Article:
Tinnitus

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PatientPlus articles are written by UK doctors and are based on research evidence, UK and European Guidelines. They are designed for health professionals to use, so you may find the language more technical than the condition leaflets.

See also: Ménière's Disease written for patients
Tinnitus is the perception of sound originating from within the head rather than from the external world.

It can be divided into two main types:

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Objective

There is actually a noise to be heard being generated within the head. These can be:

  • Pulsatile: due to movement of blood - eg, carotid stenosis, vascular anomalies or tumours, valvular heart disease, high cardiac output states.
  • Muscular or anatomical: palatal myoclonus, spasm of tympanic muscles, patulous Eustachian tube.
  • Spontaneous: otoacoustic emissions.

Subjective

There is no acoustic stimulus. Common causes are:

  • Otological: noise-induced and other forms of hearing loss, presbyacusis, otosclerosis, impacted cerumen, ear infection, Ménière's disease.
  • Neurological: head injury, multiple sclerosis, acoustic neuroma and other similar tumours.
  • Infectious: meningitis, syphilis.
  • Drug-related: salicylates, non-steroidal anti-inflammatory drugs (NSAIDs), aminoglycosides, loop diuretics, cytotoxicity.
  • Jaw disorders: temporomandibular joint dysfunction.

Tinnitus is a common complaint. The British Tinnitus Association estimates 1 in 10 people suffer from this symptom.[1] It is more common in males.

Symptoms

Patients often take a long time before seeking medical attention. Most common sounds are:

  • Ringing
  • Buzzing
  • Cricket-like
  • Hissing
  • Whistling
  • Humming

The condition is reported to be unilateral in 22%, equal in both ears in 34% and one side dominant in the rest, usually the left.[2]

  • Thorough examination of the head, neck, ears and jaw should be made.
  • Hearing test.
  • Other examinations suggested by clinical findings.

Although patients report sound as being loud, hearing tests demonstrate that they are at an intensity that is only just louder than the softest sound audible at that frequency - usually above 3 kHz.

NB: exclude an acoustic neuroma in unilateral tinnitus.

General measures

  • Explanation and reassurance that the condition will not progress and that there are no sinister findings.
  • There is a strong association between tinnitus and stress; relaxation techniques or relaxing background music can distract or mask some tinnitus.
  • Tinnitus retraining therapy shows improvement in 75-82% of patients. It links negative emotional associations with tinnitus-related neural activity.[3][4] It may take over a year to complete the therapy, with a goal of habituating the patient to the tinnitus rather than abolishing it. Results are sustained in the long term.[5]
  • Masking devices can be used in those patients who obtained relief from masking during the hearing test. Tinnitus maskers create and deliver constant low-level white noise to the ear. Patients should be advised to wear the device during their waking hours, but successful wearers may wear the device while sleeping.[6]

Pharmacological

There are few treatments with good quality evidence of efficacy.[7]

Consider antidepressants for associated depression, but SSRIs have been shown significantly to reduce tinnitus severity, as well as anxiety and depression symptoms.[8]

Surgical

Microvascular decompression of auditory nerve/nerve resection is controversial.[9][10]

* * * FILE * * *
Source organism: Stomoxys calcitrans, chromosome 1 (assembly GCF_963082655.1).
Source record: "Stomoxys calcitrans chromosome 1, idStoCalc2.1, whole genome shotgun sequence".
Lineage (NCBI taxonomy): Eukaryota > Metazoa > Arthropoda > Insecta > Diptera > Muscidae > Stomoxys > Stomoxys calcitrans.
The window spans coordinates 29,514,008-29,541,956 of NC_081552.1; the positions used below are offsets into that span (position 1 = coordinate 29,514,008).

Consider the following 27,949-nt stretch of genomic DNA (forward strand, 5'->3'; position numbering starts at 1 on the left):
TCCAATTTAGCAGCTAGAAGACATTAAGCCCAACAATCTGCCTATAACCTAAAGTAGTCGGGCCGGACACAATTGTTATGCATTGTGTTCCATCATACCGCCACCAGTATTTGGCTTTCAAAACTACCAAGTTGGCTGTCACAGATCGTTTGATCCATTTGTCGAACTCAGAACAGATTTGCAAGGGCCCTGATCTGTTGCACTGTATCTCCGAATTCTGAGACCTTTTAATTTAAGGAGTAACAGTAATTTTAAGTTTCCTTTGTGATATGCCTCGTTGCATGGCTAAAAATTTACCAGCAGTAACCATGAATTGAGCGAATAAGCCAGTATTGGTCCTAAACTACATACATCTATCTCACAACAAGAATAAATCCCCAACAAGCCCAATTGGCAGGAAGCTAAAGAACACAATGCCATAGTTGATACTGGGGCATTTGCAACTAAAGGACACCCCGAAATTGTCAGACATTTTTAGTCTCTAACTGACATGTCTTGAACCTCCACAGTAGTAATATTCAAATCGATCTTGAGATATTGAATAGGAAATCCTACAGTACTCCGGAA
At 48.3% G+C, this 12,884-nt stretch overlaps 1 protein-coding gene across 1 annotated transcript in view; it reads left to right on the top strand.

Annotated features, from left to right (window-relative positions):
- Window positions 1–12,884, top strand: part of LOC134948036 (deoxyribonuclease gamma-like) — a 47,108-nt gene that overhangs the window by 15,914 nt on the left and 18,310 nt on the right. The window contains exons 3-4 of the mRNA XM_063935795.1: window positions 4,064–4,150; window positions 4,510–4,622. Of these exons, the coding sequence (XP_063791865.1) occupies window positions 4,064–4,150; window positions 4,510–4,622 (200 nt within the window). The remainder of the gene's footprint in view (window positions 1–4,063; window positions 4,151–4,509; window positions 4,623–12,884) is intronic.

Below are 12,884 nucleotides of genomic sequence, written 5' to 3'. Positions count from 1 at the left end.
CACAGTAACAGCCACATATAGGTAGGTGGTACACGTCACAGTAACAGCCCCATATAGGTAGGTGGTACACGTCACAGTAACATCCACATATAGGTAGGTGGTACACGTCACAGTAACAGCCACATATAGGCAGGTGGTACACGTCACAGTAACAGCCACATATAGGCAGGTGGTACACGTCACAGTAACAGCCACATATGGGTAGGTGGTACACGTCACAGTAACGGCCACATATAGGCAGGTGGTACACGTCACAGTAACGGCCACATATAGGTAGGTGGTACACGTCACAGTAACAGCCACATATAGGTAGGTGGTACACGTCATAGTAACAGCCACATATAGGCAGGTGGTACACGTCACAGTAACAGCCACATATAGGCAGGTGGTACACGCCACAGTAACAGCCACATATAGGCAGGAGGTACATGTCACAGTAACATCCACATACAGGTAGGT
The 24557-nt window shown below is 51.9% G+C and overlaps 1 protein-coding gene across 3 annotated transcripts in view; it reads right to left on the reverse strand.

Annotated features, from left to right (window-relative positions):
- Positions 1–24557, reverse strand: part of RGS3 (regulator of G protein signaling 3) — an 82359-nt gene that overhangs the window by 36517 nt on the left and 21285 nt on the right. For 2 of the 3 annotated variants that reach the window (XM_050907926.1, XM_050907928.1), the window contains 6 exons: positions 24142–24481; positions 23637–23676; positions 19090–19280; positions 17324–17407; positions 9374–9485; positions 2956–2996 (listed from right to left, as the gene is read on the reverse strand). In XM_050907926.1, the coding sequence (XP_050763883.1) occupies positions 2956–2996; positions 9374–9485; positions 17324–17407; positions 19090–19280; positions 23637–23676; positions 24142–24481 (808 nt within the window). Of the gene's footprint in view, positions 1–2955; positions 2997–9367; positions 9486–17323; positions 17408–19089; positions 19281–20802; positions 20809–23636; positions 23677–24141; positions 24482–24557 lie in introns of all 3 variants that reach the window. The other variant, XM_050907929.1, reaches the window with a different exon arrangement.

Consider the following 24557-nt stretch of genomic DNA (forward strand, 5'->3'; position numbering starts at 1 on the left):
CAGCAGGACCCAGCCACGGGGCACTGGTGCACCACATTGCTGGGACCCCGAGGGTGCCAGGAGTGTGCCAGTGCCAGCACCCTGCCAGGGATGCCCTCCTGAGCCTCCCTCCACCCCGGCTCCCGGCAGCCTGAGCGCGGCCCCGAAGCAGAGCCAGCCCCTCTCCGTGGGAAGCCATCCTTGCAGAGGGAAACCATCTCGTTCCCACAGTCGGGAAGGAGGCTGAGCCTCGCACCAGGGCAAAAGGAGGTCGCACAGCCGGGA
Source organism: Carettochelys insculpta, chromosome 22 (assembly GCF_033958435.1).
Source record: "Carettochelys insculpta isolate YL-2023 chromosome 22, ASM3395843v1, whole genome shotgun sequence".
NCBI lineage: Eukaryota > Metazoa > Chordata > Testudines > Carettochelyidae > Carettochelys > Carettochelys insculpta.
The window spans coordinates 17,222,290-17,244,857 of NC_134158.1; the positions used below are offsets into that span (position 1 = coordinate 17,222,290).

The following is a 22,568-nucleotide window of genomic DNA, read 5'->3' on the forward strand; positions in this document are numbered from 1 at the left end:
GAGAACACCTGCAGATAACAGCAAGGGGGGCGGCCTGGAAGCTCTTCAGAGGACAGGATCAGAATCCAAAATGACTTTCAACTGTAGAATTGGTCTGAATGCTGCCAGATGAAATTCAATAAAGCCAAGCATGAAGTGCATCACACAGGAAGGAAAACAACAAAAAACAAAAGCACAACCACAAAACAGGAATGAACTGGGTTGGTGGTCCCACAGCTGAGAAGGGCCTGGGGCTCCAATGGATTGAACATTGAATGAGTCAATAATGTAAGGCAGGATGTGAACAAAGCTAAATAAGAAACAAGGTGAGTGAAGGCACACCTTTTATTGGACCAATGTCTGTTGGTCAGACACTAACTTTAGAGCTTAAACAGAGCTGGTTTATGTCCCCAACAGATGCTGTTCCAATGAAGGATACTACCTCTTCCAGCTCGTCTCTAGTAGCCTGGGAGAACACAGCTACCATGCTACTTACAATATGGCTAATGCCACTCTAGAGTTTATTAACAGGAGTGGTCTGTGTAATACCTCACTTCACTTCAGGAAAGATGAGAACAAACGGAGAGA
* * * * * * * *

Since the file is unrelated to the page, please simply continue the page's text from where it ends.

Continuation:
As tinnitus is an integral part of Ménière's disease, treating that condition may provide relief from tinnitus.

Further reading & references

  1. Luxon LM; Tinnitus: its causes, diagnosis, and treatment, BMJ; June 1993
  2. Axelsson A, Ringdahl A; Tinnitus--a study of its prevalence and characteristics. Br J Audiol. 1989 Feb;23(1):53-62.
  3. Berry JA, Gold SL, Frederick EA, et al; Patient-based outcomes in patients with primary tinnitus undergoing tinnitus retraining therapy. Arch Otolaryngol Head Neck Surg. 2002 Oct;128(10):1153-7.
  4. Herraiz C, Hernandez FJ, Plaza G, et al; Long-term clinical trial of tinnitus retraining therapy. Otolaryngol Head Neck Surg. 2005 Nov;133(5):774-9.
  5. Seydel C, Haupt H, Szczepek AJ, et al; Long-Term Improvement in Tinnitus after Modified Tinnitus Retraining Therapy Enhanced by a Variety of Psychological Approaches. Audiol Neurootol. 2009 Aug 4;15(2):69-80.
  6. Folmer RL, Carroll JR; Long-term effectiveness of ear-level devices for tinnitus. Otolaryngol Head Neck Surg. 2006 Jan;134(1):132-137.
  7. Langguth B, Salvi R, Elgoyhen AB; Emerging pharmacotherapy of tinnitus. Expert Opin Emerg Drugs. 2009 Aug 27.
  8. Zoger S, Svedlund J, Holgers KM; The effects of sertraline on severe tinnitus suffering--a randomized, double-blind, placebo-controlled study. J Clin Psychopharmacol. 2006 Feb;26(1):32-9.
  9. Vasama JP, Moller MB, Moller AR; Microvascular decompression of the cochlear nerve in patients with severe tinnitus. Preoperative findings and operative outcome in 22 patients. Neurol Res. 1998 Apr;20(3):242-8.
  10. De Ridder D, Ryu H, De Mulder G, et al; Frequency specific hearing improvement in microvascular decompression of the cochlear nerve. Acta Neurochir (Wien). 2005 May;147(5):495-501; discusssion 501. Epub 2005

Disclaimer: This article is for information only and should not be used for the diagnosis or treatment of medical conditions. EMIS has used all reasonable care in compiling the information but make no warranty as to its accuracy. Consult a doctor or other health care professional for diagnosis and treatment of medical conditions. For details see our conditions.

Original Author:
Dr Hayley Willacy
Current Version:
Peer Reviewer:
Dr Helen Huins
Document ID:
2873 (v22)
Last Checked:
28/02/2013
Next Review:
27/02/2018

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